When it comes to choosing a home loan, one of the big decisions to make is what type of interest rate best fits your needs. Most lenders offer fixed rates, variable rates or a combination of both - sometimes called a split rate.
There are risks and benefits to each, and making a decision comes down to what you’re trying to achieve and what you feel most comfortable with.
A fixed-rate loan is one where the interest rate is set for an initial period, usually for terms ranging from one through to five years. This means that when your loan provider changes their home loan rates, it has no effect on your interest rate or repayments, at least during the fixed rate term. This is beneficial if interest rates rise but can also mean you end up paying a higher rate if they fall.
A fixed rate is popular for people who need to know exactly what they are going to pay on a monthly basis. It allows you to budget accurately and provides protection when interest rates are rising. On the other hand, fixed rate loans tend to be more restrictive when it comes to other features such as making extra payments, re-drawing or paying off your loan. With many fixed rate loans, these features either don’t exist or may trigger a break cost fee. If you sell your property during a fixed rate period, you may be up for very substantial break costs if rates have moved in the wrong direction.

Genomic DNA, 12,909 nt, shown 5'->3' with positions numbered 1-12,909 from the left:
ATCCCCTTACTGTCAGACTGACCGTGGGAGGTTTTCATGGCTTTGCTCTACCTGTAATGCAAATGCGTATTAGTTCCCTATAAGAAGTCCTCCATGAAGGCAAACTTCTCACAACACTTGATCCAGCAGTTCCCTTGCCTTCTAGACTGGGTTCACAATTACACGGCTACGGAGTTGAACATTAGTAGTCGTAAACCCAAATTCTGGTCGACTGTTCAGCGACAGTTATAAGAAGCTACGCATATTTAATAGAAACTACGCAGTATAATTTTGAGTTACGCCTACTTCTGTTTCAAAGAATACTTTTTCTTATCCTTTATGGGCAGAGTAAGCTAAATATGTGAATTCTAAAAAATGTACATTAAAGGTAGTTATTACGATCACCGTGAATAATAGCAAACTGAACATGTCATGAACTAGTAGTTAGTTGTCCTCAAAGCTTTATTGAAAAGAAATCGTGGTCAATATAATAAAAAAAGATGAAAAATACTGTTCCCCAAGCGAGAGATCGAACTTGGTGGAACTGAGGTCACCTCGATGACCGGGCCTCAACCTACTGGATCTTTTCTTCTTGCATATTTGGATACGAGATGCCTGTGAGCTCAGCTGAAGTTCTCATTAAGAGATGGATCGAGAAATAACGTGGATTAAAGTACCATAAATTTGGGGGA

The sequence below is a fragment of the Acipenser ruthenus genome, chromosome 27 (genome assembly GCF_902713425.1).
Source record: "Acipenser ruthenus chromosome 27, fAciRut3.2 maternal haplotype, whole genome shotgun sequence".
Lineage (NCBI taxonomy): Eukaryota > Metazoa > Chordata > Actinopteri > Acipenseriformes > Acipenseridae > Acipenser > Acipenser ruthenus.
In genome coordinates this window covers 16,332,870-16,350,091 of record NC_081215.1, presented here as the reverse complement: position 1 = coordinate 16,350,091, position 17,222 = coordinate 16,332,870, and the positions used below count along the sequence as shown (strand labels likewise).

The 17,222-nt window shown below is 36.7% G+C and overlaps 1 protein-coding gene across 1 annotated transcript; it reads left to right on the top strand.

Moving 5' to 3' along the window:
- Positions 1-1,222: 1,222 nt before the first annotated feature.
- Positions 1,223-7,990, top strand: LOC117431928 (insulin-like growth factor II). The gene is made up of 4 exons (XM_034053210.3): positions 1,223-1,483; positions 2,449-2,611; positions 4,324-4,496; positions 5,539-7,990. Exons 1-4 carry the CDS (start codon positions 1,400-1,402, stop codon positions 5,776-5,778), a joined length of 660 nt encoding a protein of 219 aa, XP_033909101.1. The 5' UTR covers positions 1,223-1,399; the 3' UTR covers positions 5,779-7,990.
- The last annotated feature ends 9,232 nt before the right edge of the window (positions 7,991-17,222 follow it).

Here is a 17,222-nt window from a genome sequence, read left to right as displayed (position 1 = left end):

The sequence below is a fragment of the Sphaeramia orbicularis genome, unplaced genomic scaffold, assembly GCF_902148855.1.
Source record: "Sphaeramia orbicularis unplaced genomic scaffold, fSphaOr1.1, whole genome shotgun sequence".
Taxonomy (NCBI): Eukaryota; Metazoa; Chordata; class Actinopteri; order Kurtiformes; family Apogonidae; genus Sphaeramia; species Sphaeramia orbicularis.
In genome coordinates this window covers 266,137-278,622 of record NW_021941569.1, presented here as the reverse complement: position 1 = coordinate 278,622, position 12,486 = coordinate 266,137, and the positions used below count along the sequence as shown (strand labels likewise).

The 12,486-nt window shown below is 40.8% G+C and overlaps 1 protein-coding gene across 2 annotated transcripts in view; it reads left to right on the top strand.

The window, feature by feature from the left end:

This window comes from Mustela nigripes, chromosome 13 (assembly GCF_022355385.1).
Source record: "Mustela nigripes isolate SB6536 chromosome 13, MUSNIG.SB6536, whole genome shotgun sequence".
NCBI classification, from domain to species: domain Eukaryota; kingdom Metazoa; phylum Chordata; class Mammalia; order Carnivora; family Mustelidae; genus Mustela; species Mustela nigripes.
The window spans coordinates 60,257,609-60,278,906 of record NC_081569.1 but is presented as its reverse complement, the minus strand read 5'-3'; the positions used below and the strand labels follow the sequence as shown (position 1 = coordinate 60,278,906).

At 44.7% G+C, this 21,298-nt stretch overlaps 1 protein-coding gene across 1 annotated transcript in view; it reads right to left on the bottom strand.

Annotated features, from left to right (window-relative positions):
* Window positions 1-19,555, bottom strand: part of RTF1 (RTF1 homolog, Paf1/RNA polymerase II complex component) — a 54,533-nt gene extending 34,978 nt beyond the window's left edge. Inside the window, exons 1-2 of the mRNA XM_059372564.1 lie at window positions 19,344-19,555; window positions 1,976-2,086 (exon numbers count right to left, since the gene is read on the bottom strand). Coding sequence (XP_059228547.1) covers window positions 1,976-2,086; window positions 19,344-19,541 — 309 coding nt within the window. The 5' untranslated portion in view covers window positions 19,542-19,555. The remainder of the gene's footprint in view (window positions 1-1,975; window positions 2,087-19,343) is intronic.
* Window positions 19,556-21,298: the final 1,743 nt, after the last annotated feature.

A variable interest rate is one where the interest rate varies over time. A misconception is that variable rates only change in line with the official cash rate set by the Reserve Bank. Unfortunately, this is not the case, variable rates can change outside of RBA rate changes. So, when rates go up, so may your repayments. However, if they go down, you may get the benefit of a lower repayment. If you maintain your repayments at the same level you may enjoy the benefit of repaying your loan faster than scheduled.
Variable rate loans also tend to have more flexibility around other features such as extra repayments, redraw facilities, offset accounts and repayment holidays.
Rather than putting yourself firmly in one camp or the other, many lenders allow you to fix a certain portion of your loan - and keep the other portion variable. For instance, you may want to fix 50% of your loan, and keep the other 50% to help you manage risk if interest rates go up.
Keeping some of your loan variable allows you to make extra payments when you like – as much as you like on the variable rate loan component – so you retain some flexibility.
Fixing the other portion means you have the comfort that the repayment won’t change for the fixed term you choose – and this can be good for household budgeting, particularly if you can lock in at a low rate.
Get the right advice
When it comes to your mortgage, the most important thing is that you choose one that suits your personal situation.
If you’re interested in learning more, why not have a no-obligation, free chat with a Yellow Brick Road adviser, who can point you in the right direction?
Contact us today on 1800 927 927.